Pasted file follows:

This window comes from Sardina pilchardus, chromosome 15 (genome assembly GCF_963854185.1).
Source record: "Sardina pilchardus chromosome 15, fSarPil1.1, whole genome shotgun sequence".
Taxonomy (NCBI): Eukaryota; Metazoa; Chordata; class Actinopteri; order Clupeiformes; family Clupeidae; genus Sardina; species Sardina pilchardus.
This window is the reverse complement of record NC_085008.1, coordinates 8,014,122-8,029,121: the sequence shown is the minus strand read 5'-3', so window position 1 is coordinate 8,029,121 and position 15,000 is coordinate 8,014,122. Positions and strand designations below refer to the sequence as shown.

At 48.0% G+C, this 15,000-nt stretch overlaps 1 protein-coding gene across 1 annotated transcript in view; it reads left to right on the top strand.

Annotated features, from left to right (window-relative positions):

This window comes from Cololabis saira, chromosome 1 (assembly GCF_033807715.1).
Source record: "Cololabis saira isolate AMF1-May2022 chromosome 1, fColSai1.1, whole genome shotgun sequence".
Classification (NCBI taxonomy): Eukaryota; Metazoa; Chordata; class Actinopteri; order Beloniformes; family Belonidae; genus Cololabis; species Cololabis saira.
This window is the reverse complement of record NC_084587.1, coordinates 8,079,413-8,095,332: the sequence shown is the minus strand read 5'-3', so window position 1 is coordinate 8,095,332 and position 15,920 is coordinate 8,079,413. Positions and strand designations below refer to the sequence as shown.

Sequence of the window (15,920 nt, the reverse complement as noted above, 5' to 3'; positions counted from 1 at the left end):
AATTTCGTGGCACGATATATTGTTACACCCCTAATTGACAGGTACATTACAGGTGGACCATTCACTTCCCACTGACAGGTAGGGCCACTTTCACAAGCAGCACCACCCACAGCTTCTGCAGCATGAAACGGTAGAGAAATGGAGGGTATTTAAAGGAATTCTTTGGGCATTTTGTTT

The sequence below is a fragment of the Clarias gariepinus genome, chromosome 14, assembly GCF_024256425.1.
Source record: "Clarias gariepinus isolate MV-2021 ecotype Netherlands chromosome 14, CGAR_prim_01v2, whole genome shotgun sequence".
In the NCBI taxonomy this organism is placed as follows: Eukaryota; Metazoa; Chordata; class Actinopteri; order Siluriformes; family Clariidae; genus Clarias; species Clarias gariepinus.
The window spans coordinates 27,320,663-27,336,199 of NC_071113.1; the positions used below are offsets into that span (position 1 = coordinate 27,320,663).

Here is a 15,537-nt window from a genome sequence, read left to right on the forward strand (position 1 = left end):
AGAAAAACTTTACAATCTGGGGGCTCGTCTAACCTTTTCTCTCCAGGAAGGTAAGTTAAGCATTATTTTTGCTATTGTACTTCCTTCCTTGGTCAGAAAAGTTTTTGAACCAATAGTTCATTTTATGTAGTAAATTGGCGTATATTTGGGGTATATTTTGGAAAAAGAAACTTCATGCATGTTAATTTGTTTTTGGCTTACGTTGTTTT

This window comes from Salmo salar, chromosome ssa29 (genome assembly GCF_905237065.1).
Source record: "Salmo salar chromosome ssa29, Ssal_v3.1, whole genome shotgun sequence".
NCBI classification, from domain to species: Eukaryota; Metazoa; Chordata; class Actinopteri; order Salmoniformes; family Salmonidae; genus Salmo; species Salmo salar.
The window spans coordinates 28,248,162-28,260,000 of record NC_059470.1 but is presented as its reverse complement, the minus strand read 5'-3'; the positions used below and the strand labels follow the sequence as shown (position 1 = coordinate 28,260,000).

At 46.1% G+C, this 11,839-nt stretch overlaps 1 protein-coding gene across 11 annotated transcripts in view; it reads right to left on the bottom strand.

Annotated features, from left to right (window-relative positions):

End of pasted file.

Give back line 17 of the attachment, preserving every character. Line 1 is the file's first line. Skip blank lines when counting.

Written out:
Here is a 15,537-nt window from a genome sequence, read left to right on the forward strand (position 1 = left end):